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Neurofibromatosis Tumors

Last Updated: 03/28/17



  1. NF Tumors by NF Type
    • NF2
    • NF2
    • Schwannomatosis
  2. Reference Sources

Also See:

Neurofibromatosis (NF), which is a combination of three genetic diseases; NF1, NF2 and Schwannomatosis all result in the slow growth of typically Benign, non-Cancerous tumors, that can start to grow typically at birth, even if none are symptomatic till years later. While each type of NF results in different nerve types and formations, the commonality between NF types is the result of nerve damage from tumor growth. Individuals with NF1 and NF2 tumors can become Malignant, Cancerous.

Neurofibroma like Schwannoma grow attached to nerves, but in a different way. Cutaneous tumors are tumors that grow over the skin and but generally are not painful. Subcutaneous are tumors that grow anywhere under the skin and generally are painful.

1. NF Tumors by NF Type

While there can be more, the following are typical tumor types for each forms of NF.

Neurofibromatosis Type 1

NF1 results in Neurofibroma, Optic Glioma and Lisch nodules

  1. Skin Surface: Cutaneous Neurofibroma and Subcutaneous Neurofibroma
  2. Peripheral Nerves Neurofibroma: These are Plexiform Neurofibroma, tumors on nerves deep in the body

Neurofibromatosis Type 2

The majority of NF2 tumors are within the Central Nervous System; brain and Spinal cord. NF2 results in Schwannoma, Meningioma, Ependymoma and Astrocytoma

  1. Bilateral Vestibular Schwannoma (VS), sometimes referred to as Acoustic Neuroma (AN):
    Schwannoma growth on both, the left and right, Vestibular Nerve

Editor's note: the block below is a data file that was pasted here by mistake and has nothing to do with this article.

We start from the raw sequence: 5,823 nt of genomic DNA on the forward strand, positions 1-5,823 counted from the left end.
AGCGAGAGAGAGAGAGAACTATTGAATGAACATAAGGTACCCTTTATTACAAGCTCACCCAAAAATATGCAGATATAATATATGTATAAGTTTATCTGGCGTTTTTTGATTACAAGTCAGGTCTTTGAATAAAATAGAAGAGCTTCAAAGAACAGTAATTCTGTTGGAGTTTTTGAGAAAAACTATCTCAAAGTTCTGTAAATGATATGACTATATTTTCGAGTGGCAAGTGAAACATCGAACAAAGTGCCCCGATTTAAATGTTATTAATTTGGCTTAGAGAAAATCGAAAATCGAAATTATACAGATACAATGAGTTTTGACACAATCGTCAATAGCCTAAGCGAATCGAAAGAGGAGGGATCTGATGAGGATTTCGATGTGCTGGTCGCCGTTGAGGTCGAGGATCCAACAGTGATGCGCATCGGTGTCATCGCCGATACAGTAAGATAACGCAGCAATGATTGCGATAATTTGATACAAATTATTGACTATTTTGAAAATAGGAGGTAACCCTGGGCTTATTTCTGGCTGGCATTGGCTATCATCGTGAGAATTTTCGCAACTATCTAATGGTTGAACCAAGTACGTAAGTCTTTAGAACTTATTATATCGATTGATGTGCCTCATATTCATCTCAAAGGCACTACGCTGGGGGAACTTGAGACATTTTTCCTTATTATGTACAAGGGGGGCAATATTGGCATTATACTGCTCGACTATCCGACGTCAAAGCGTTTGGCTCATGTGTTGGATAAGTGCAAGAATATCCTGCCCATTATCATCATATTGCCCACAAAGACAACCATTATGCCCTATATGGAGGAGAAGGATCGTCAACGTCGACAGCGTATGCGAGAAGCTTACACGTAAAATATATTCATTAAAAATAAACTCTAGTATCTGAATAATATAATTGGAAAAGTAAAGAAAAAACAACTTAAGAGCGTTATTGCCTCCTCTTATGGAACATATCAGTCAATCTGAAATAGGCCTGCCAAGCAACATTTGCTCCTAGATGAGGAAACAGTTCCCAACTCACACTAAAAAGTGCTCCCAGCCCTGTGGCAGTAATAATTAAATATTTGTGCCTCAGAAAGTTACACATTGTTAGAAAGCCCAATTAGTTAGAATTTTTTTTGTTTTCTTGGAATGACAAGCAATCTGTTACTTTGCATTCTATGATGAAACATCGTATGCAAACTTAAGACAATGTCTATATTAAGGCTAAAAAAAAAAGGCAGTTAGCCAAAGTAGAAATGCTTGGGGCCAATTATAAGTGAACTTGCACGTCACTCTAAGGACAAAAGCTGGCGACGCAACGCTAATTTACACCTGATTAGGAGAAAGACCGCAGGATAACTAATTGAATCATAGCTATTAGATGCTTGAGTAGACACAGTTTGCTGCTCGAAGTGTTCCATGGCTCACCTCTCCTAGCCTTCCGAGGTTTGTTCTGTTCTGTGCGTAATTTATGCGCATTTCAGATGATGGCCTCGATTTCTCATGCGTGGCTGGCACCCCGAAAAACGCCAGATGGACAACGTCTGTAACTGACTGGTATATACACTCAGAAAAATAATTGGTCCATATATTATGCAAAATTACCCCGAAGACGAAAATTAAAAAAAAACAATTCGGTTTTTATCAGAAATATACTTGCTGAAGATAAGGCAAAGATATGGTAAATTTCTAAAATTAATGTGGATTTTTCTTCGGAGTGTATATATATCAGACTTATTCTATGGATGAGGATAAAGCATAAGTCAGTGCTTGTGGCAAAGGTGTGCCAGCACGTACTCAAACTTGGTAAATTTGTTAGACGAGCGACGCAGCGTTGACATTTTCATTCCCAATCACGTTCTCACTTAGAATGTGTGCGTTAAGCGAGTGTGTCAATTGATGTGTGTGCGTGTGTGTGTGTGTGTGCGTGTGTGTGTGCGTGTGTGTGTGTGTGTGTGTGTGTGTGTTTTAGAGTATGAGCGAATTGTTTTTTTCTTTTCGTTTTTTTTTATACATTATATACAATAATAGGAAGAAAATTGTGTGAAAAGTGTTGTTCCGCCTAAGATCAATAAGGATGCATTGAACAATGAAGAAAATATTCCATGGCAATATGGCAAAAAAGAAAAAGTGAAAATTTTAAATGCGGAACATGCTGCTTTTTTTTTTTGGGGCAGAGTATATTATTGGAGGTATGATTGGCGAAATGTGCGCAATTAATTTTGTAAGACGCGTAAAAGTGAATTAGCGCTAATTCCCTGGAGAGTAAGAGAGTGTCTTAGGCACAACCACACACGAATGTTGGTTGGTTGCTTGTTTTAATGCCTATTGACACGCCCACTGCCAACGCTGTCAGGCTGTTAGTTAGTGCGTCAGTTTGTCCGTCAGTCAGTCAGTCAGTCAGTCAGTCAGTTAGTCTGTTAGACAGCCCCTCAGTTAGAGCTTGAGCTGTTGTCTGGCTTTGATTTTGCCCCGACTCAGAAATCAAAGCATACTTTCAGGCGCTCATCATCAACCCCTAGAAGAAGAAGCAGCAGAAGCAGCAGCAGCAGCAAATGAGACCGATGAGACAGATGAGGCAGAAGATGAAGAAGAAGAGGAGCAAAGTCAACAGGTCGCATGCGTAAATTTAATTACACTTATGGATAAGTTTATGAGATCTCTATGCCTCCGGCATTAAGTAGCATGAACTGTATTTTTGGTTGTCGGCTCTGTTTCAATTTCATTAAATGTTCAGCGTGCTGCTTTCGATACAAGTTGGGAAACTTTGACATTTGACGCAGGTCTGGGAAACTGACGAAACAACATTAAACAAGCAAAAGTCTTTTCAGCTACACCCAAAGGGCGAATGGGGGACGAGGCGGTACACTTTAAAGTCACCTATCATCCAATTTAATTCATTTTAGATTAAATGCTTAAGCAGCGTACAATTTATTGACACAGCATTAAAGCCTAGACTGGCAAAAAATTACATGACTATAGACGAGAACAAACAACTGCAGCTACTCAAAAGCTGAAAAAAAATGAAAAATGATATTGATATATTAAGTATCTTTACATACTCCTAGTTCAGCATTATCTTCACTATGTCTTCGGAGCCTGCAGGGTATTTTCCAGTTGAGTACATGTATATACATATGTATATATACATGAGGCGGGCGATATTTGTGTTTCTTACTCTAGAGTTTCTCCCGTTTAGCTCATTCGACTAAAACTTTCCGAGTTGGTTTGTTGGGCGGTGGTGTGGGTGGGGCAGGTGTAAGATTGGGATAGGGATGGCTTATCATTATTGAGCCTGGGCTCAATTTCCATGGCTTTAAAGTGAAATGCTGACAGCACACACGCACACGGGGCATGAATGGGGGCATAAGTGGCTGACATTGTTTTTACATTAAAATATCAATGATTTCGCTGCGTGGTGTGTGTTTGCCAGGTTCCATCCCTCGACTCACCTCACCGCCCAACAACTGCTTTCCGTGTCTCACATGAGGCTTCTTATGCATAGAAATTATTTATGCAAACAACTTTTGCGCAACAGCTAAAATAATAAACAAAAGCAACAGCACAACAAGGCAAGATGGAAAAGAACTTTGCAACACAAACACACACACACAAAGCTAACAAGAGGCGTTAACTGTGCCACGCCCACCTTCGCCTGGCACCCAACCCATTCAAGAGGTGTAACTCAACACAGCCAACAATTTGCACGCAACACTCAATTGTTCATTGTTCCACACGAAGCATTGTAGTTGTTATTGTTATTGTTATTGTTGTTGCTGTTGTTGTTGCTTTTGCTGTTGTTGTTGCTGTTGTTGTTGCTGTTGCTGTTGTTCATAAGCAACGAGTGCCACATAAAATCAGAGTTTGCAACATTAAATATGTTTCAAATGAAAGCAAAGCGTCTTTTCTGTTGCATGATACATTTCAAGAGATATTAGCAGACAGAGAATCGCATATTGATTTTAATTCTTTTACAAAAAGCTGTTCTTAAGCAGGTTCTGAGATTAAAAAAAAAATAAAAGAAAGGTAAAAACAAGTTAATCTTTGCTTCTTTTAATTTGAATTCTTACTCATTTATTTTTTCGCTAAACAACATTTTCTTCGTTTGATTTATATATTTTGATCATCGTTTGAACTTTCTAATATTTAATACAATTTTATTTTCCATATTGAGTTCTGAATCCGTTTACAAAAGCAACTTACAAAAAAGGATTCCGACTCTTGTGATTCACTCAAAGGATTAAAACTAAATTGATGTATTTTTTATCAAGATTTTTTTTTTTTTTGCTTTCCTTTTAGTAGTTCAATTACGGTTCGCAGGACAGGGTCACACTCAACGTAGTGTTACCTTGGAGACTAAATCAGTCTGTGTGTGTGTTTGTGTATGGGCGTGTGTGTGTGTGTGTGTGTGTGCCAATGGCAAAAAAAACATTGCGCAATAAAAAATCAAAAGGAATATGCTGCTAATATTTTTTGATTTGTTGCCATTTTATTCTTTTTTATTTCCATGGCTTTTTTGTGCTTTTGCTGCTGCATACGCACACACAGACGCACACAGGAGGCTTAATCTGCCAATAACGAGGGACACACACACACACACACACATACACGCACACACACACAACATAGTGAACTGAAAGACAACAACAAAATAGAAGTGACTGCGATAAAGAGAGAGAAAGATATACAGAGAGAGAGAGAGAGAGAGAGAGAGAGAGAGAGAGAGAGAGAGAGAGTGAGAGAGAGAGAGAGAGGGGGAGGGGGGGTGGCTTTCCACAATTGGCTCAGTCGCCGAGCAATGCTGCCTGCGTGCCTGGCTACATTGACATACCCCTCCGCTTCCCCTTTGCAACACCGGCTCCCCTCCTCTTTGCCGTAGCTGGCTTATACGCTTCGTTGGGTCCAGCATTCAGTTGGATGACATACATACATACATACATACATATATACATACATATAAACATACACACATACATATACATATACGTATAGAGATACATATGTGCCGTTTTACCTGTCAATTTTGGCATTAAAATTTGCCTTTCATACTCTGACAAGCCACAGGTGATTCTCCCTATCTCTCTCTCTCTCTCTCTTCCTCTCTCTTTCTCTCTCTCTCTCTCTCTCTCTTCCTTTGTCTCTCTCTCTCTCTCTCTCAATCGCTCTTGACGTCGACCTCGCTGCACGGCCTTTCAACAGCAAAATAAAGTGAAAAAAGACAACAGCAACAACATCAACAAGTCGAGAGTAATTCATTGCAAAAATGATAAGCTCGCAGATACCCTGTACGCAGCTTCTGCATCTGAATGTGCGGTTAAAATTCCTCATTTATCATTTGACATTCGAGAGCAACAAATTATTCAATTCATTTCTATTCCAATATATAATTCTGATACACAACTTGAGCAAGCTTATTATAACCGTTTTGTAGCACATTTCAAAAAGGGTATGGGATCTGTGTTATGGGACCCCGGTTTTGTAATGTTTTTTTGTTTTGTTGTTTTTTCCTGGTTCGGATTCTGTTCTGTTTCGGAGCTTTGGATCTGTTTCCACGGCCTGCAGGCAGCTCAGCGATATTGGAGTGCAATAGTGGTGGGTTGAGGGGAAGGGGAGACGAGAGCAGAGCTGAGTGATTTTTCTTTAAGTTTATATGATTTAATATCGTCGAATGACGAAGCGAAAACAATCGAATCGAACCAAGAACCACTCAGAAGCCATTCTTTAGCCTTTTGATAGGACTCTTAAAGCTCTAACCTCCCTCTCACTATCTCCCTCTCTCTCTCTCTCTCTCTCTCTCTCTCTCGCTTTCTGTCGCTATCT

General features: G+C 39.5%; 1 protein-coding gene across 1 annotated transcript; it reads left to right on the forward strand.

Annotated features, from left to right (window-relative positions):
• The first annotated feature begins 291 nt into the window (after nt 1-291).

2. Additional Brain Tumors: Schwannoma, Meningioma and Glioma (Astrocytoma or Ependymoma)
    • Schwannoma on Cranial Nerves:
      Schwannoma growth in the brain is rarely limited to just the Vestibular Nerves
    • Intracranial Meningioma:
      Meningioma can easily develop throughout the brain.
    • Cerebellum (lower brain):
      Glioma (Astrocytoma or Ependymoma)
  3. Spine Cord Tumors: Schwannoma, Meningioma and Glioma (Astrocytoma or Ependymoma)
  4. Peripheral Nerve Schwannoma:
    Schwannoma on nerves outside of the brain and spine which can only be seen with MRI.
  5. Skin Surface: Cutaneous Schwannoma (also called Dermal Schwannoma) and Subcutaneous Schwannoma


Schwannomatosis results in Schwannoma - Schwannomatosis tumors are primarily:

  • Peripheral Nerves: Schwannoma, tumors on nerves deep in the body
  • Skin Surface: Cutaneous Schwannoma and Subcutaneous Neurofibroma

2. Reference Sources

Plotkin, S. R., Bredella, M. A., Cai, W., Kassarjian, A., Harris, G. J., Esparza, S., ... & Mautner, V. F. (2012). Quantitative assessment of whole-body tumor burden in adult patients with neurofibromatosis. PloS one, 7(4), e35711. http://dx.plos.org/10.1371/journal.pone.0035711

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